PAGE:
گُل کھِلاتی ہوئی آئی کسی دامن کی ہوا gul khilaatii hu'ii aa'ii kisii daaman kii hawaaEdit2: main issues fixed and contents added. Don't hesitate to create new threads about words or phenomena you find interesting! The next part will arrive in some other format.
لے اڑی بلبل ِ ناشاد کو گلشن کی ہوا le uRii bulbul-e-naashaad ko gulshan kii hawaa
غیرتِ باد صبا بن گئی ھے بن کی ہوا Ghairat-e-baad-e-Sabaa ban ga'ii hai ban kii hawaa
کہتی ھے مل کے گلے وادیٴ ایمن کی ہوا kahtii hai mil ke gale waadii2-e-ayman kii hawaa
Attachment 12027 Handwritten couplet of Ghalib by Sayyid Nafees Raqm (diiwaan-e-Ghaalib Hamid Ali Khan, Lahore 1969):
ہوں مَیں بھی تما شــا ئــئ نَیرنگِ تمــــنّـا
مطلب نہیں کچھ اِس سے کہ مطلب ہی بر آوے
huuN maiN bhii tamaashaa'ii2-e-nairang-e-tamannaa
matlab nahiiN kuchh is se kih matlab hii bar aawe
Attachment 12028 Handwritten passage of Ghalib's letter from "Urduu-e-mu3allaa", Dehli, 1908
چشم کشودہ اند بکردار ہائے من ۔۔۔۔ زآیندہ نااُمیدم وازرفتہ شرمسار
اب نہ فارسی کی فکر نہ اُردو کا ذکر نہ دُنیا میں توقع نہ عقبیٰ کی اُمّید ۔ مَیں ہُوں اور اندوہ ناکامئ جاوید جیسا کہ خود ایک قصیدہ نعت کی تشبیب میں کہتا ہُوں؎۔
ab nah faarsii kii fikr nah urduu kaa zikr nah dunyaa meN tawaqqu3 nah 3uqbaa kii ummiid.
maiN huuN aur andoh-e-naa-kaamii2-e-jaawiid jaisaa kih xwud ek qaSiidah na3t kii tashbiib meN kahtaa huuN:
chashm kushuudah-and ba-kirdaar-haa-ye-man ... zi-aayandah naa-umiidam va az raftah sharmsaar
Edit: due to some technical reasons please bear with me. I promise I will fix it by tomorrow.
Here is the following part of quotations from handwritten sources, as promised, with regard to the way of writing izaafat after ی:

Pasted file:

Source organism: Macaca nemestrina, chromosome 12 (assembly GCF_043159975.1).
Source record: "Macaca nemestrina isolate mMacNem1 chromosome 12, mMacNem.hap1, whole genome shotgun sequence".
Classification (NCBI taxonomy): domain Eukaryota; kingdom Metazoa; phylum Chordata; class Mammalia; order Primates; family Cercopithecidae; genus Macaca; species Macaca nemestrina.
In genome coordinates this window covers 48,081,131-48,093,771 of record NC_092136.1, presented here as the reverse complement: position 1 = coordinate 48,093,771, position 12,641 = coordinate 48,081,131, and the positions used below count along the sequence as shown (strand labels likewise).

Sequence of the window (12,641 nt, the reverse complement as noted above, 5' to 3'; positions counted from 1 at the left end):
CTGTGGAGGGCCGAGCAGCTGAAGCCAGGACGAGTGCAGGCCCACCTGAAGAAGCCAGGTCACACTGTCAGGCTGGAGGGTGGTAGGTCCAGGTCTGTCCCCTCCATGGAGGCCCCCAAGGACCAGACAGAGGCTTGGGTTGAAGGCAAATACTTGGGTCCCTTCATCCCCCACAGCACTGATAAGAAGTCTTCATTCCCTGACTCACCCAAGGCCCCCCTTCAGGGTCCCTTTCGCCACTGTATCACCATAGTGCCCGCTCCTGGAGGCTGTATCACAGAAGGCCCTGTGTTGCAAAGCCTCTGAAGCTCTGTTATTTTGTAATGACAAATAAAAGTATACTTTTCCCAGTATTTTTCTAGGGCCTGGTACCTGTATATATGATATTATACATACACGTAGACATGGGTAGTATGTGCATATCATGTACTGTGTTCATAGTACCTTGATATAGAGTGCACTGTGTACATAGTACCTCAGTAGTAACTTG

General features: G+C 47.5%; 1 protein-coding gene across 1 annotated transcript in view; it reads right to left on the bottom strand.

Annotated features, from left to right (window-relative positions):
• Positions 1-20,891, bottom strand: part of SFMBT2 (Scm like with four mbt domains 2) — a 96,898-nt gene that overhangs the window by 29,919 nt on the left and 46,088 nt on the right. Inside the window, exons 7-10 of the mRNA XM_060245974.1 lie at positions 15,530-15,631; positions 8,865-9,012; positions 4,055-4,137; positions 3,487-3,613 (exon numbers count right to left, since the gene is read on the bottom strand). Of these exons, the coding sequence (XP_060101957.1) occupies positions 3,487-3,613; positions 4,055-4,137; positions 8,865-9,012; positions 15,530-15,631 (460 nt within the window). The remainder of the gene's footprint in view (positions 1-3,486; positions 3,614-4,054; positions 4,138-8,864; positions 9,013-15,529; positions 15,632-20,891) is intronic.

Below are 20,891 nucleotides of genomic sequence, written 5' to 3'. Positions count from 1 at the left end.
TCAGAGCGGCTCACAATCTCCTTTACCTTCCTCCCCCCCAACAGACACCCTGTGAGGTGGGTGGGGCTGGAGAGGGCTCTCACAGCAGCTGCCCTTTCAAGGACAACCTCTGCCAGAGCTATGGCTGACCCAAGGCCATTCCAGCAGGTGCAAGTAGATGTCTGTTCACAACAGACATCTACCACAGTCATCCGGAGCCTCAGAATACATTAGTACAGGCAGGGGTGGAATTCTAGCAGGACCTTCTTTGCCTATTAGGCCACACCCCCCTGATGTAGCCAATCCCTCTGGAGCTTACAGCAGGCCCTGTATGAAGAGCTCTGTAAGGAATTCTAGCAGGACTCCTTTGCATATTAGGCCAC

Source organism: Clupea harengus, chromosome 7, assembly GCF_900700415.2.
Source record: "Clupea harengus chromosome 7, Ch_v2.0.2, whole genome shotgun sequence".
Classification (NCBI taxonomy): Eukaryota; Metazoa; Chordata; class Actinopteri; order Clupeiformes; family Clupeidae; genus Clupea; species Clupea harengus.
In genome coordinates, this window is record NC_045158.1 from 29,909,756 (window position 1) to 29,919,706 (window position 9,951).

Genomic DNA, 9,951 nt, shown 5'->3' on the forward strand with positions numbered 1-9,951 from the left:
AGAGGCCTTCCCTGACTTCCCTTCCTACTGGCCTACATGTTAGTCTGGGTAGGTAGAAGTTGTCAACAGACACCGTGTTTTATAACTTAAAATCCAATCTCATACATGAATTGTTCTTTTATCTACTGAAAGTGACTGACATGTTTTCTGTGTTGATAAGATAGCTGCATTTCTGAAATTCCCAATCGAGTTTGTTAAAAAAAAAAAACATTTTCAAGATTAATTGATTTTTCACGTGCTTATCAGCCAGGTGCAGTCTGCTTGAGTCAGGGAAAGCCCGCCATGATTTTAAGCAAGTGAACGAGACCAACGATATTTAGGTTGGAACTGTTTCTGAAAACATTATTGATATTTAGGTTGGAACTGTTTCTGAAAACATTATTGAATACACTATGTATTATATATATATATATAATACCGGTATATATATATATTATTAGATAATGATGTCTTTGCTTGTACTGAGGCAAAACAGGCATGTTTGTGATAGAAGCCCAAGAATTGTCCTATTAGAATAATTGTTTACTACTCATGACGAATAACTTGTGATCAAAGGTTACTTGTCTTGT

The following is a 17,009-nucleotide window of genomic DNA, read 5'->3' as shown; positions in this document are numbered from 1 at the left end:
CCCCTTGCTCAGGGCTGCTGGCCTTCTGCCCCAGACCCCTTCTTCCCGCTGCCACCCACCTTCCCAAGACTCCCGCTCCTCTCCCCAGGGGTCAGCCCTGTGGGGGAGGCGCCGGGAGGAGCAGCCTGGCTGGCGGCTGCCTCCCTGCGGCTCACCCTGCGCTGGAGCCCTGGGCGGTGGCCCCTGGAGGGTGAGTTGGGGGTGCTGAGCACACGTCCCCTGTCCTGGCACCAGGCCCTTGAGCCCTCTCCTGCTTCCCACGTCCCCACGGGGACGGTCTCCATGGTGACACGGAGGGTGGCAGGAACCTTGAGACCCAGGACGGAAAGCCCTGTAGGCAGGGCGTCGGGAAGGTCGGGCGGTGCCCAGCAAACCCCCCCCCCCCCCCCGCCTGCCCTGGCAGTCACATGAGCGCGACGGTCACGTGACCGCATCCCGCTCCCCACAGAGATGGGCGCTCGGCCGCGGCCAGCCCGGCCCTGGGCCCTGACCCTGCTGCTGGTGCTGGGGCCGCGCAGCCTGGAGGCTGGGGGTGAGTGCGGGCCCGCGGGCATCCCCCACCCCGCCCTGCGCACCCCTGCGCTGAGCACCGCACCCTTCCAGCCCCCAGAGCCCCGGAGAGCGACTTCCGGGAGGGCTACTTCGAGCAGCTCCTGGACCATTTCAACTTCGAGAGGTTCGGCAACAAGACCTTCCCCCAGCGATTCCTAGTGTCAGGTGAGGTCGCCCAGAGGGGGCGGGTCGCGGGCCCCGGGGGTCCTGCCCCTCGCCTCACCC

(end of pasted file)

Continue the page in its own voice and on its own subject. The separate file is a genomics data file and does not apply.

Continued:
In the next installment I will provide the texts in the same way as in post 24, with retyped Urdu text plus transliteration. Most of the couplets there are Ghalib's.
Thanks for the references marrish SaaHib.
marrish SaaHib, thank you for your painstaking work demonstrating the use of hamza after -ii by well known literary figures.
I am going to transliterate the other part of excerpts but I don't know the first word in the first shi3r (from the right side). Can somebody help me?
marrish SaaHib, the word is آبگینہ - aabgeenah tundi-e-Sahbaa' se pighlaa jaa'e haiQuote:
Originally Posted by marrish
Since you commented in another thread that you like dramatic examples, here is one from a television drama (the name of which is not coming to mind):
ذرا آبگینہ تو ادھر دینا
معاشرے میں شہرت وعزت کا مقام پانا تو شاید آسان ہو، لیکن برقرار رکھنا کافی مشکل ہو سکتا ہے چونکہ یہ اس آبگینے کی طرح نازک ہوتا ہے
Interesting, C.M.Naim in his grammar book, in section 8.11 covering the script, has
You know it happens that I skip the obvious things and go on quest of ''fault-finding'' - so what I didn't say is that hamzah is necessary otherwise zer hasn't got a place to ''hang'' on. C.M. Naim's example is perhaps the most precise one because the hamzah on its own would have no value and it needs zer - but as the practice generally goes, one does not use zer, zabar and pesh in writing, resulting in hamzah only.
More interestingly, Ruth Laila Schmidt writes in her well praised grammar that it is only zer!